**Contrasting aerodynamics with coastal applications**

CFD models in aerodynamic engineering applications involve solving the 3-D Navier Stokes equations. The turbulence in the simulations is the only unresolved or modeled component of CFD models that are “approximated” scales (use of Boussinesq approximation). This is because the density of air is depending on pressure and temperature. Most modeling applications are trying to resolve the effect of airflows around a surface in order to optimize vehicle design. While the world of aerodynamics is trying to engineer the flow around a surface, geophysical models are mostly attempting to model the processes. This discussion is focused only on coastal science applications within the larger world of geophysical flows. This is because a single simulation can attempt to model processes that can range from a scale ranging over 10’s of km to capture the eye of hurricane to a few cm close to the boundary layer. The density of water (the fluid in consideration) not only gets affected by pressure, temperature but also nutrient, sediment and salinity concentrations.

**Significance of EQ type methods in coastal modeling**

More specifically, there is a wide-ranging interest on the effects of tropical storms on coastal sediment budgets. The Hurricane damage due on the coasts of USA is estimated to be $136 billion for the years (2018-19) (Source: NOAA). With sea level rise, the effect of storm surge is bound to aggravate the problem. Due to these The damage to wetlands that provide several ecosystem. In the last 2 decades, the application of coastal models has focused on understanding on answering questions such as *how much is the damage to ecosystems during storms ? How much can natural barriers such as seagrass or sand dunes alleviate the effects of storms ? How long can marshes keep up with sea level rise ?* In answering those questions, coastal models have added on several sub-models that parameterize the physical effects of sub-systems within the framework of solving the hydrodynamics using the Navier Stokes equations. In contrast to aerodynamic models, coastal models not only model turbulence, but also model several processes that could encounter the dynamical processes involving sediment, atmosphere, wave, biogeochemical and geomorphological dynamics. In modeling a problem, a number of model input parameters can influence the output metrics of the model. Therefore, there is a case to be made of utilizing a tool that can effectively perform sensitivity and uncertainity analysis.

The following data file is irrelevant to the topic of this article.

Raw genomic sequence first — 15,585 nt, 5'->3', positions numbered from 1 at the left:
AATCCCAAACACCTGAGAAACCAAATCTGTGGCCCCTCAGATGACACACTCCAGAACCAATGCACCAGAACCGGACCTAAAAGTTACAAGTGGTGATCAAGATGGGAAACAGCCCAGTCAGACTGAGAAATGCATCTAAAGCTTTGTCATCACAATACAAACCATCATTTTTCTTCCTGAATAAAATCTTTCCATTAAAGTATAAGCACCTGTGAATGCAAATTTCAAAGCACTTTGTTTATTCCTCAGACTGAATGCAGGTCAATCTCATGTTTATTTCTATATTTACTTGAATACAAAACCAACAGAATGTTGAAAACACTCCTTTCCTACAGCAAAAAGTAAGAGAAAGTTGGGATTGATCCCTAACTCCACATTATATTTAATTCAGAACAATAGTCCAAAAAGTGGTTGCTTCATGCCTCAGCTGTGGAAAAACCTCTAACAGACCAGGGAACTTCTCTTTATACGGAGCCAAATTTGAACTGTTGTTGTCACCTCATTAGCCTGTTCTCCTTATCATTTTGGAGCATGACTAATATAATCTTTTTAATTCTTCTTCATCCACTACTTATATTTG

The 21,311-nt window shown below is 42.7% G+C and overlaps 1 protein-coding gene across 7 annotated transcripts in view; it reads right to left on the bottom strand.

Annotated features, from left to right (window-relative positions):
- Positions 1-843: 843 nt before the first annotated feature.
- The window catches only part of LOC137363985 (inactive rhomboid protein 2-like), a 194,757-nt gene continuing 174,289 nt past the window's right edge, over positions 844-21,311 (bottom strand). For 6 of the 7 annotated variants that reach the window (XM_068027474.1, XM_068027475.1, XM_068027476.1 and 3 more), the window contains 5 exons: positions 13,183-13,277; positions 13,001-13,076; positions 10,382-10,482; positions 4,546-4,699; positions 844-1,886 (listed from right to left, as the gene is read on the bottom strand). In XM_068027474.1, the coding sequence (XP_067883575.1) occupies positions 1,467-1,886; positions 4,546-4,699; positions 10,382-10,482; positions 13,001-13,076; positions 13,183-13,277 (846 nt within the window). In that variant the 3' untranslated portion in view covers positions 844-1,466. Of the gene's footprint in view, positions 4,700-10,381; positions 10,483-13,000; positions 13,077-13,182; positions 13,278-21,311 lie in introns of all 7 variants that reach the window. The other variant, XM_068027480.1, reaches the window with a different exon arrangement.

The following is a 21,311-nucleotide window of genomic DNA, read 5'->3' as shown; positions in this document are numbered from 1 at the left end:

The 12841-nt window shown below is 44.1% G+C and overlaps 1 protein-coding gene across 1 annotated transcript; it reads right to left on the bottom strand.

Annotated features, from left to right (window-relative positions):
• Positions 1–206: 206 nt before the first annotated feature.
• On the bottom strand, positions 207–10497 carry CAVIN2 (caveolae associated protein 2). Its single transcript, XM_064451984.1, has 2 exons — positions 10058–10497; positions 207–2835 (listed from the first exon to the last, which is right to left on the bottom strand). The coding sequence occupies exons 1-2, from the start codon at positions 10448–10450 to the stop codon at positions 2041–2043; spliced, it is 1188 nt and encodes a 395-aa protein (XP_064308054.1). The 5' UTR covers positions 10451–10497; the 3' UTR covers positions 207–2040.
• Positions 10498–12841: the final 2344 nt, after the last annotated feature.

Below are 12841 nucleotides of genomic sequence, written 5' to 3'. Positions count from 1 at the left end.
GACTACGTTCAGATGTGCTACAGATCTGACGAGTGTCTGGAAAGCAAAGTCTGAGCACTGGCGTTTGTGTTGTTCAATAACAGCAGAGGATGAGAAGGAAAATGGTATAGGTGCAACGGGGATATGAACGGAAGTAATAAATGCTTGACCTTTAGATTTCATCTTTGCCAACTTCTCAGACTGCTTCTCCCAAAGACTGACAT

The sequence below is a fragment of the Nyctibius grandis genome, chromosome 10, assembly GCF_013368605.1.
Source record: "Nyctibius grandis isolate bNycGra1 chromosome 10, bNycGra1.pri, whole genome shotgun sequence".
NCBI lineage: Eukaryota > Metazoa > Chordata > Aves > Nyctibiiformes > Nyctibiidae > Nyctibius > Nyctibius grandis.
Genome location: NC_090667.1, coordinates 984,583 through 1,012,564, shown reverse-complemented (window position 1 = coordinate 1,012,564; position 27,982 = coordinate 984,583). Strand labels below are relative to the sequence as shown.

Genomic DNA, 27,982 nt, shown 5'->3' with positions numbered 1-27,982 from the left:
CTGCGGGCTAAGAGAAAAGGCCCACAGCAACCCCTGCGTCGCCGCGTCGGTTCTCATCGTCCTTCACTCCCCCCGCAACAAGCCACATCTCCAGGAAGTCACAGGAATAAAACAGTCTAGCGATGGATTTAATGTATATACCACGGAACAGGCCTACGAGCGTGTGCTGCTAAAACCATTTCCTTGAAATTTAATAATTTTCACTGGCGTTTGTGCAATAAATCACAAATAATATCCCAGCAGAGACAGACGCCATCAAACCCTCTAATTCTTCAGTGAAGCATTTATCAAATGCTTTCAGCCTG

**Working with several input parameters**

Following this, a research effort in 2017 involved in using the sensitivity analysis package from the Effective Quadratures (EQ) methodolgy. The goal of the work was to quantify the sensitivity of four model input parameters that characterized seagrass (seagrass density, height, diameter and thickness) and knowing the sensitivity of these inputs to the output of water level, wave dissipation and kinetic energy change around the region of seagrass. In nature, these inputs depend on the species of seagrass, underlying weather conditions, thus leading to a large range of values. For example, a range for vegetation stem density is chosen as between 38 to 250 stems/m2.